Radar Chart Baseball Cards


Inspired by the radar charts I would spend way too long studying in my childhood video games, I wanted to create something similar for baseball players.

I chose a baseball card format for the execution because baseball cards have always been a great way to see what a player looks like and also see his stats(traditionally by flipping the card over). I wanted to provide something besides just a picture, name, team and position to the front of the card.

The radar chart is the perfect addition to the front of a card as it provides a quickly digestible array of information to give you a sense of a player’s skills.

A radar chart found in my Pokemon video game guide from 1999


Stats Explanation

Just keep scrolling if you are only here to see what the cards look like. But if you want to know more about the actual stats used then this is the section for you!

Finding the 5 Tools

Most baseball fans are familiar with the fabled “5 tools” used by scouts to evaluate players: hit for average, hit for power, speed, glove and arm. These 5 tools are a useful starting place in finding 5 tools to round out my radar chart but I want to tweak the 5 a bit to better suit what I think makes a player valuable.

“Hit for Average” can stay and I’ll call it CONTACT. Same goes for “Hit for Power." POWER and CONTACT are great components for evaluating a hitter but I want to add something that shows more of an all-around offensive ability. We’ll call it HITTING and it will include all aspects of a players hitting ability, including drawing walks.

Offense has been shown to be valuable enough in Wins Above Replacement formulas that I have no problem with it taking up 3 of my 5 tools. As a matter of fact, I’m going to combine the two defensive tools in the original 5, glove and arm, and turn it into DEFENSE.

The 5th and final tool will remain with the players feet. I’m calling it BASE RUNNING instead of speed because I don’t want to completely ignore a players instincts and acceleration as those are both huge components in a player turning his feet into value for his team.

Representing the 5 Tools

In order for these radar charts to work I need to come up with actual values to represent the tools I’m looking to showcase. Choosing one stat to represent each tool will allow me to find out exactly how good a player is in that stat. Finally, I’ll compare that result to the rest of the league to find out how much of that portion of the radar should be filled in.

contact: Batting Average

An obvious choice to represent the Contact tool. Batting average, while not without it’s flaws, is a good component to a bigger picture as it shows a player’s ability to make quality and consistent contact. Calculated by taking total hits divided by at bats.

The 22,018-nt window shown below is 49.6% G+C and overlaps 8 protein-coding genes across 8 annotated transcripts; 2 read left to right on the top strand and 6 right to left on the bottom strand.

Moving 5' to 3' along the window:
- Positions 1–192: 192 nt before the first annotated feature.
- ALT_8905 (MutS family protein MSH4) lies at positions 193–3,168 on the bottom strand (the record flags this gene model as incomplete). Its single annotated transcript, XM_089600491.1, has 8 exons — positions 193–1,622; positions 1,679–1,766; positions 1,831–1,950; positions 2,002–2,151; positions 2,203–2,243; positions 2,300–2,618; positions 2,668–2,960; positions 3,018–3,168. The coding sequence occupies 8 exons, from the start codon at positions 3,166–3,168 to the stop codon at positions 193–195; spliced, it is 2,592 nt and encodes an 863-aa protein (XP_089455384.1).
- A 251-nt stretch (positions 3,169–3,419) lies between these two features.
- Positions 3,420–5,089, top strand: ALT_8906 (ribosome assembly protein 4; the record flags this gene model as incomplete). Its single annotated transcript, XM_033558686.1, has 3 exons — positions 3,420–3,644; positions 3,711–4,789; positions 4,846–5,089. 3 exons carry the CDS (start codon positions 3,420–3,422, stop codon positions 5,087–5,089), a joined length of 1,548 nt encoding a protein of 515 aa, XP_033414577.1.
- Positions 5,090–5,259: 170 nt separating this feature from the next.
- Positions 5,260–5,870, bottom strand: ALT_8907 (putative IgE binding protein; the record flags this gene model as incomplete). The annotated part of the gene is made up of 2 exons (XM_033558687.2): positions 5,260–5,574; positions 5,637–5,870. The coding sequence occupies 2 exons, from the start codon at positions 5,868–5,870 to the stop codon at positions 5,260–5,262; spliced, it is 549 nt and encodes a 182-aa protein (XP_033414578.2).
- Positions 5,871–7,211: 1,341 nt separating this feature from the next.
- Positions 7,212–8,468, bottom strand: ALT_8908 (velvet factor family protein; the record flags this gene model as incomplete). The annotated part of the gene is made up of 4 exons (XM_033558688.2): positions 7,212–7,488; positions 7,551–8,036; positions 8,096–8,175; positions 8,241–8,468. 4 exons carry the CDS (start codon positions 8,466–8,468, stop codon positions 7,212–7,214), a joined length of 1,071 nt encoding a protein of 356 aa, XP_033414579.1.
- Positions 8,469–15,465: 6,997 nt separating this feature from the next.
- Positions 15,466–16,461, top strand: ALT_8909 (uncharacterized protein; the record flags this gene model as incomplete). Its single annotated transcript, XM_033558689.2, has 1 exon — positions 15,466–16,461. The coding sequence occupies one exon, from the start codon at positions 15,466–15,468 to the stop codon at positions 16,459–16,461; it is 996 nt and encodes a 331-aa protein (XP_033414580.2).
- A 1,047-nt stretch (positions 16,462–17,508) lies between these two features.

Power: Isolated Slugging

A simple stat that does a great job of showing the amount of power a player has. Isolated Slugging focuses only on hits that go for extra bases(doubles, triples, homers) by subtracting a players batting average from their slugging percentage.

HITTING: Weighted Runs Created Plus

The most complicated stat so far but it’s a brilliant way to assess how good a hitter is. wRC+ factors in every single type of batting outcome, including walks, and even takes into account the park and league a player plays in. This stat can even be compared across generations because it takes into account the overall run environment of the season. If I could only take one stat onto a desert island…

fangraphs’ explanation

Base Running: Base Running Runs Above Average

No it’s not BRRAA, its shorthand is actually BsR. This is another advanced metric as it calculates a whole lot of things that players do on the bases and jams it all together into one number. Top-end speed is crucial for a good BsR but there are obviously other skills like reads, instincts and acceleration that this stat tries to value.

fangraphs’ explanation

Defense: Defensive runs above average

Finally, we have another all-encompassing metric. This is the best way to judge a player’s defensive skills if you want to look at just one number. The beauty of this metric is that it includes a positional adjustment making it possible to compare a Shortstop with a First Basemen, which is exactly what I need for this exercise.

fangraphs’ explanation

sample size

In order to have radar charts that more accurately reflect how good a player truly is I want a sample size that is bigger than just one season. 3 seasons of stats (2016-2018) feels right as it’s typically the time-frame used in most projections. I even dropped the plate appearance minimum down to 1000 to help capture some of the exciting young players that aren’t exactly veterans, but still have a sizable track record.

This sample size and plate appearance minimum churns out 237 players.


THe finishing touches

Using a proprietary metric called “Players whose charts I think will be interesting” I’ve chosen 15 players that I want to make charts for, but I still need the entire pool of players for the stats rankings to work. Off to excel we go.

percent rank.JPG

237 qualified players and their downloaded stats from 2016-2018 go into a spreadsheet. A Percentile Rank function on each stat churns out the necessary ranking for how each player compares to the other players in the player pool. This gives me the number used to fill in each player’s radar chart for the respective tool.


With all the stat stuff out of the way I had to work on the actual design of the cards. I wanted a consistent design across all of the cards and the distressed tan backdrop provides a good contrast with the important info on the card. Each card also has an edited photo with certain elements leaking out over the frame.

15 cards of 15 players from 15 different teams. A wide variety of players: some are the best in baseball, some are just elite in one skill.






Lucas Hooper